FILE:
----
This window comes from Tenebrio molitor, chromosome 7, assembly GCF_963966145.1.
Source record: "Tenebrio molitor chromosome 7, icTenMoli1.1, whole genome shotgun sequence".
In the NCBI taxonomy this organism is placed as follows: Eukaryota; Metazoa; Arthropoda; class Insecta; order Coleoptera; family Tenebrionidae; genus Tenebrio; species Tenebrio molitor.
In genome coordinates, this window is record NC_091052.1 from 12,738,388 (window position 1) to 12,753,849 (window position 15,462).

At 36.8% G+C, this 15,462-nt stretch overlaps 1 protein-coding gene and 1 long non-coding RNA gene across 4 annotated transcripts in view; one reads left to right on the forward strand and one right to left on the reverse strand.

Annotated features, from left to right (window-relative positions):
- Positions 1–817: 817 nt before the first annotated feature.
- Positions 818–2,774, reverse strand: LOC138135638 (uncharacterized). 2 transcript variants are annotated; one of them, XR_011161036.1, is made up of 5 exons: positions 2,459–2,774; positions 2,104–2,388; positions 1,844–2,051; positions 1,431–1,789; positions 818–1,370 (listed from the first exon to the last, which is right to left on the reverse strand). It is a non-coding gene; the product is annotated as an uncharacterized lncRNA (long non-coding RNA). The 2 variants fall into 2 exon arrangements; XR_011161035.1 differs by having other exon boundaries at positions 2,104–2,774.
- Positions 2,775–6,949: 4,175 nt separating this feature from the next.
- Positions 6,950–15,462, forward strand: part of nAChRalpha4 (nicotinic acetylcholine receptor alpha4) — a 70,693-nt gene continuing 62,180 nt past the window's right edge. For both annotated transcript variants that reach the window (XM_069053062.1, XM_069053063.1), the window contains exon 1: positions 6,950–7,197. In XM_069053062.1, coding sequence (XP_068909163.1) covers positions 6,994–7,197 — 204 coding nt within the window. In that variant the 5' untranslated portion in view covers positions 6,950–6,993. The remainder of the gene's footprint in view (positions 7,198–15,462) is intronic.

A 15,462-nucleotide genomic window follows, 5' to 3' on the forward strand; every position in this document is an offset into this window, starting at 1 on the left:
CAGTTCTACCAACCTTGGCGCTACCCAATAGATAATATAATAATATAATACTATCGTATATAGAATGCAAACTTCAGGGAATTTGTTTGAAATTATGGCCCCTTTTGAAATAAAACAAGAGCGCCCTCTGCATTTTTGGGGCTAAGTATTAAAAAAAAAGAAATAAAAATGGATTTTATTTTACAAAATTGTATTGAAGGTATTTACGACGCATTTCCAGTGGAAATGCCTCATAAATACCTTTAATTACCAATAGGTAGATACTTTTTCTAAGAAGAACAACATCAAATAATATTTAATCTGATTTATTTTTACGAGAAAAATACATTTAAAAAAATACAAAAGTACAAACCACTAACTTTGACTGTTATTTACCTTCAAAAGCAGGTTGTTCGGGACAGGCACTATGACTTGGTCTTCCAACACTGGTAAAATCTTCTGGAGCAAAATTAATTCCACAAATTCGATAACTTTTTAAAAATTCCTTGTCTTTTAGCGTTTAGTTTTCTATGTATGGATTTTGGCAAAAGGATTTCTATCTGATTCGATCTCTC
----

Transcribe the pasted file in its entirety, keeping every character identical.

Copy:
This window comes from Tenebrio molitor, chromosome 7, assembly GCF_963966145.1.
Source record: "Tenebrio molitor chromosome 7, icTenMoli1.1, whole genome shotgun sequence".
In the NCBI taxonomy this organism is placed as follows: Eukaryota; Metazoa; Arthropoda; class Insecta; order Coleoptera; family Tenebrionidae; genus Tenebrio; species Tenebrio molitor.
In genome coordinates, this window is record NC_091052.1 from 12,738,388 (window position 1) to 12,753,849 (window position 15,462).

At 36.8% G+C, this 15,462-nt stretch overlaps 1 protein-coding gene and 1 long non-coding RNA gene across 4 annotated transcripts in view; one reads left to right on the forward strand and one right to left on the reverse strand.

Annotated features, from left to right (window-relative positions):
- Positions 1–817: 817 nt before the first annotated feature.
- Positions 818–2,774, reverse strand: LOC138135638 (uncharacterized). 2 transcript variants are annotated; one of them, XR_011161036.1, is made up of 5 exons: positions 2,459–2,774; positions 2,104–2,388; positions 1,844–2,051; positions 1,431–1,789; positions 818–1,370 (listed from the first exon to the last, which is right to left on the reverse strand). It is a non-coding gene; the product is annotated as an uncharacterized lncRNA (long non-coding RNA). The 2 variants fall into 2 exon arrangements; XR_011161035.1 differs by having other exon boundaries at positions 2,104–2,774.
- Positions 2,775–6,949: 4,175 nt separating this feature from the next.
- Positions 6,950–15,462, forward strand: part of nAChRalpha4 (nicotinic acetylcholine receptor alpha4) — a 70,693-nt gene continuing 62,180 nt past the window's right edge. For both annotated transcript variants that reach the window (XM_069053062.1, XM_069053063.1), the window contains exon 1: positions 6,950–7,197. In XM_069053062.1, coding sequence (XP_068909163.1) covers positions 6,994–7,197 — 204 coding nt within the window. In that variant the 5' untranslated portion in view covers positions 6,950–6,993. The remainder of the gene's footprint in view (positions 7,198–15,462) is intronic.

A 15,462-nucleotide genomic window follows, 5' to 3' on the forward strand; every position in this document is an offset into this window, starting at 1 on the left:
CAGTTCTACCAACCTTGGCGCTACCCAATAGATAATATAATAATATAATACTATCGTATATAGAATGCAAACTTCAGGGAATTTGTTTGAAATTATGGCCCCTTTTGAAATAAAACAAGAGCGCCCTCTGCATTTTTGGGGCTAAGTATTAAAAAAAAAGAAATAAAAATGGATTTTATTTTACAAAATTGTATTGAAGGTATTTACGACGCATTTCCAGTGGAAATGCCTCATAAATACCTTTAATTACCAATAGGTAGATACTTTTTCTAAGAAGAACAACATCAAATAATATTTAATCTGATTTATTTTTACGAGAAAAATACATTTAAAAAAATACAAAAGTACAAACCACTAACTTTGACTGTTATTTACCTTCAAAAGCAGGTTGTTCGGGACAGGCACTATGACTTGGTCTTCCAACACTGGTAAAATCTTCTGGAGCAAAATTAATTCCACAAATTCGATAACTTTTTAAAAATTCCTTGTCTTTTAGCGTTTAGTTTTCTATGTATGGATTTTGGCAAAAGGATTTCTATCTGATTCGATCTCTC